internettroll

By the way. While writing this post my husband informed me that one of the twins rang up some international calls. I’m thinking of starting a GoFundMe page…

twitter30small

Tweet this: Autism grows up: how do we handle social media?



Photo Credits:

Photo credit: Enzo Morelos via Visualhunt.com /  CC BY-NC-ND

Photo credit: FixersUK via Visualhunt /  CC BY-ND

 

Teaching kids to touch type

typewriterwriting

If there’s one thing I am grateful for from my public school education in the 70s, it’s that I was able to take classes to learn how to touch type. I can still type about 93-102 words per minute (WPM), and believe me, it’s come in handy when writing books, blogging, and writing research papers! (Thanks, Mr. Geesik!) (I can still hear and see him wiggling his fingers and sing-song saying, “Type, type, type!”)

l102

Since I have special needs children, and taught many special needs kids in my cottage school, I was always on the lookout for unique ways to teach life skills. One of the coolest tools I discovered  were these ingenious typing gloves from a company called Touchtypers.

touch_typing_glove_range

From the website: “Touchtypers is a system that uses specially developed lettered gloves and simple exercises to make it easy for students to learn to touch-type on computer keyboards, using any typing system or word processing software.”

The gloves come with an instruction booklet, but I also used old-fashioned typing books to help my students practice.

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These gloves worked great! I like anything that helps children self-direct and teach themselves. The only thing you have to do is supervise a bit to make sure they’re actually using the correct fingers and not “cheating.”

I hope you like these gloves as much as I do/did. I don’t get any kind of kickback or anything from this company. But when I experience a great product, I want to tell everyone about it.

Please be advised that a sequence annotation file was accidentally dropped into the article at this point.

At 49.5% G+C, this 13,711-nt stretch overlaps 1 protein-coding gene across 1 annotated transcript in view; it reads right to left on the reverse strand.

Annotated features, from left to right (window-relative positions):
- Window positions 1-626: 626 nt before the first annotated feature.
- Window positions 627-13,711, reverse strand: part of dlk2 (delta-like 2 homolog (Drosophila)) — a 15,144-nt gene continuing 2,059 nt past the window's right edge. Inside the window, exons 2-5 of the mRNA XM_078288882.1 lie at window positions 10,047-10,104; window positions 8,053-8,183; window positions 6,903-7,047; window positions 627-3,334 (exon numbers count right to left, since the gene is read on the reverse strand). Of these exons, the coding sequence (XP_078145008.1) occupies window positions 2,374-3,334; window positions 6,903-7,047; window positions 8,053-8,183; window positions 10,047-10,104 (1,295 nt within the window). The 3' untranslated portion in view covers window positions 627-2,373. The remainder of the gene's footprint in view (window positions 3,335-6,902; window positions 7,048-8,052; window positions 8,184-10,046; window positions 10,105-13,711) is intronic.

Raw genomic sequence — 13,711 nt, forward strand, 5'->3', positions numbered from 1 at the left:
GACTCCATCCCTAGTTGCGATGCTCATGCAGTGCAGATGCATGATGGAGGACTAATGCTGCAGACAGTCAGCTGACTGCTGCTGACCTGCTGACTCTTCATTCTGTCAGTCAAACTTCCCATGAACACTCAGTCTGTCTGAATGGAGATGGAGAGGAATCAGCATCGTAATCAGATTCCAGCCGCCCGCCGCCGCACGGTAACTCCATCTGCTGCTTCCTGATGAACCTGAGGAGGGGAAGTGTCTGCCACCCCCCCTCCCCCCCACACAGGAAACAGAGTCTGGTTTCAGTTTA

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Oh, and when you order the gloves, err on the smaller side because they stretch. Let me know how you like them!

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Please tweet: Teach your special needs kids to type!

Meet me in Iowa!

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Hi, Friends!

Just a wee update to let you know that I’ll be speaking at the Homeschool Iowa Conference next week!

Here are the topics I’ll be covering:

technology

Technology and Your Homeschool

Is technology really all that important? How should you use it in your homeschool? When should you not use it? Learn some creative ways to integrate technology in your homeschool and have your eyes opened about dangerous technological advances you and your family needs to know about.

autism

Homeschooling Children with Autism

Has God called you to teach your child with autism at home? Do you wonder what the most important skills are to teach? Get practical tips on coping with tantrums, learning social skills, and leading your child to God. As children with autism grow up, what life skills are important to teach them? What can a parent do about aggressive, oppositional behavior? Learn how Karla taught her own sons with autism. What were the most valuable lessons of all? Handouts include practical tips for parents, therapists and teachers.

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Homeschooling Typical Children and Children with Special Needs Using the Same Curriculum

Do you ever feel as if you’re in over your head? Worried that you aren’t qualified to teach your special needs child? Learn why you’re the expert on your child and their condition. Get practical tips on helping them succeed through finding the right resources, building a supportive network, and accessing the right therapies. Learn what therapies worked and didn’t when Karla taught her own children with autism, ADHD, intellectual disabilities, speech disabilities and dyslexia. Handouts include practical tips for parents, therapists and teachers.

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Creative Writing in the Homeschool

Have a gifted writer in the family? Learn from published author, Karla Akins, how to foster that gift with practical tips and creative writing ideas. She will also share the climate of publishing today, and a brief introduction to self-publishing in today’s market.

I can’t wait to meet you!

By the way I’m giving away goodies in a drawing while there, too!

  • O Canada Her Story (print) — Autographed
  • Sacagawea (ebook) – Autographed coupon
  • Jacques Cartier (ebook) – Autographed coupon
  • What Really Happened in the Middle Ages (print) — Autographed
  • What Really Happened in Colonial Times (print)– Autographed
  • Scented wax warmer
  • The Pastor’s Wife Wears Biker Boots (print) — Autographed

And those are the just the goodies I’m giving away in the overall conference. My table will also have a beautiful gift package drawing you can enter, too.

See you in Iowa!

If I were coming to your state, what would you like me to speak on?  Check here for a list of topics! And let me know in the comments below!

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Tweet this: Meet me at the Iowa #Homeschool Conference!